Commentary | March 27, 2012

Security and Scarcity: Welcoming World Leaders

The Affordable World Security Conference opened Tuesday in Washington, where former Chilean President Michelle Bachelet, now Executive Director of UN Women, and others addressed world security and the role of women and young people.

“Half of the world is women. In some places more than half. ... And half the world is under 25 years of age,” Bachelet said.

The afternoon also included powerful remarks by Sylvia Earle, former chief scientist of the National Oceanic and Atmospheric Administration, who underlined the importance of the world’s ecosystems.

Assistant Secretary of State José Fernandez argued for continued support for important international development initiatives.

Earlier, the day began with an exchange of views about future security priorities and the best use of economic and other resources in the 21st century.

Hosted by the W. P. Carey Foundation and the EastWest Institute (EWI), the conference runs Tuesday and Wednesday at the Newseum in Washington and by livestream on the Internet. It confronts the stark choices before U.S. and international policymakers as they seek security with limited resources.

Smart choices about security expenditures are necessary to ensure economic prosperity, according to Joseph Stiglitz, Nobel laureate in economics.

"The wars in Afghanistan and in Iraq have shown how expensive little wars can be," Stiglitz said. Arguing that much of the U.S. defense spending has been “counterproductive,” he added, “we have to be focused on maintaining economic strength.”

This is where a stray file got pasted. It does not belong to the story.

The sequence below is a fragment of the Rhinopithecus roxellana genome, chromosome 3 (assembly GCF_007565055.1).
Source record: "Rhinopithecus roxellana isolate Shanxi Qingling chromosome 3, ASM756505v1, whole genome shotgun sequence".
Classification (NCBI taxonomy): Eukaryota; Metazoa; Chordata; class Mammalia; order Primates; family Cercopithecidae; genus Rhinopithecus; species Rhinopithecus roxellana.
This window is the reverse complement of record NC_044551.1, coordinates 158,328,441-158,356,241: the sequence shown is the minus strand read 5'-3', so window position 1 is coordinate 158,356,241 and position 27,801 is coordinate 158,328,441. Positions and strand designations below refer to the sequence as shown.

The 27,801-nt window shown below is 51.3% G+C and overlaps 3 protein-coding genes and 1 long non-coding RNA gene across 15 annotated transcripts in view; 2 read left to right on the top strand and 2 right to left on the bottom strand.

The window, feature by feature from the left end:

Former Secretary of Homeland Security Michael Chertoff argued that a broad range of new threats including cybersecurity mean the cost of one action versus another is hard to determine. “It’s easy to understand what you’re spending,” he said. “It’s not easy to understand the cost if you don’t spend.”

Rajendra K. Pachauri, chairman of the International Panel on Climate Change (IPCC), emphasized the vulnerability of populations in developing countries to the effects of climate change. In response to a questioner who noted challenges to the accuracy of climate science, Pachauri said the IPCC reviews all criticisms. “We do realize that this has major implications,” he added.

Ambassador Paula Dobriansky also noted the importance of energy in international security. “We are not looking for a silver bullet but for greater diversification,” she said, emphasizing the need for increased international cooperation.

Conference Chairman William R. Polk, speaking by video, set the stage for the gathering. “There are no quick fixes, no simple answers, and the traditional ways that we've organized ourselves to meet dangers are insufficient,” Polk said. “We are trying to solve 21st century problems with 20th century means.”

New strategies and security measures are necessary, said EWI Board Co-Chairman Francis Finlay. “Current policies and organizational frameworks are not only failing to achieve security and peace, but actually run the risk of aggravating confrontation and conflict,” Finlay said.

The conference continues Wednesday with discussions on the U.S. defense budget, the pivotal relationship between the United States and China, and other key issues.

Speakers Wednesday include Nobel Peace Laureate and former President of Costa Rica Óscar Arias Sánchez, General Michael Hayden, former leader of both the National Security Agency and the Central Intelligence Agency, and Khalid Malik, director of the U.N. Development Programme’s Human Development Report Office.

Follow along live at the livestream.

Click here to read coverage of the second and final day of the Affordable World Security Conference.